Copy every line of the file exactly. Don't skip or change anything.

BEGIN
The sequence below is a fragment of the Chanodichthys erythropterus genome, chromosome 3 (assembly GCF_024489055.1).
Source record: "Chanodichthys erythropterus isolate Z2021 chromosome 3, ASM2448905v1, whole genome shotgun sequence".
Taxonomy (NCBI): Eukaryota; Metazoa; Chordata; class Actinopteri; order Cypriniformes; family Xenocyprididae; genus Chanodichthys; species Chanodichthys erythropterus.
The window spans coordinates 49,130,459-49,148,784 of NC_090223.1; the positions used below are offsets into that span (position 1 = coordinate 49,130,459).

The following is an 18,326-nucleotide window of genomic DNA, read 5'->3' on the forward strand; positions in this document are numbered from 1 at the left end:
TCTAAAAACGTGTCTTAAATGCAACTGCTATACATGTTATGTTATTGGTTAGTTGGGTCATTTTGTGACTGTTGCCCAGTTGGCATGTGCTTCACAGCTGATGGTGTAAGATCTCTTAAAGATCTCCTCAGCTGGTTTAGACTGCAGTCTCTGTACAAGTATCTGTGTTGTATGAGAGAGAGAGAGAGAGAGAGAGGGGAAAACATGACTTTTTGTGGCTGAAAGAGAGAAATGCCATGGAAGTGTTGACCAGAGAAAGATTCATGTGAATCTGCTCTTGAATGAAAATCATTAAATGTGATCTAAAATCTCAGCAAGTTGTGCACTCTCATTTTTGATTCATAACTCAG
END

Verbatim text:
The sequence below is a fragment of the Chanodichthys erythropterus genome, chromosome 3 (assembly GCF_024489055.1).
Source record: "Chanodichthys erythropterus isolate Z2021 chromosome 3, ASM2448905v1, whole genome shotgun sequence".
Taxonomy (NCBI): Eukaryota; Metazoa; Chordata; class Actinopteri; order Cypriniformes; family Xenocyprididae; genus Chanodichthys; species Chanodichthys erythropterus.
The window spans coordinates 49,130,459-49,148,784 of NC_090223.1; the positions used below are offsets into that span (position 1 = coordinate 49,130,459).

The following is an 18,326-nucleotide window of genomic DNA, read 5'->3' on the forward strand; positions in this document are numbered from 1 at the left end:
TCTAAAAACGTGTCTTAAATGCAACTGCTATACATGTTATGTTATTGGTTAGTTGGGTCATTTTGTGACTGTTGCCCAGTTGGCATGTGCTTCACAGCTGATGGTGTAAGATCTCTTAAAGATCTCCTCAGCTGGTTTAGACTGCAGTCTCTGTACAAGTATCTGTGTTGTATGAGAGAGAGAGAGAGAGAGAGAGGGGAAAACATGACTTTTTGTGGCTGAAAGAGAGAAATGCCATGGAAGTGTTGACCAGAGAAAGATTCATGTGAATCTGCTCTTGAATGAAAATCATTAAATGTGATCTAAAATCTCAGCAAGTTGTGCACTCTCATTTTTGATTCATAACTCAG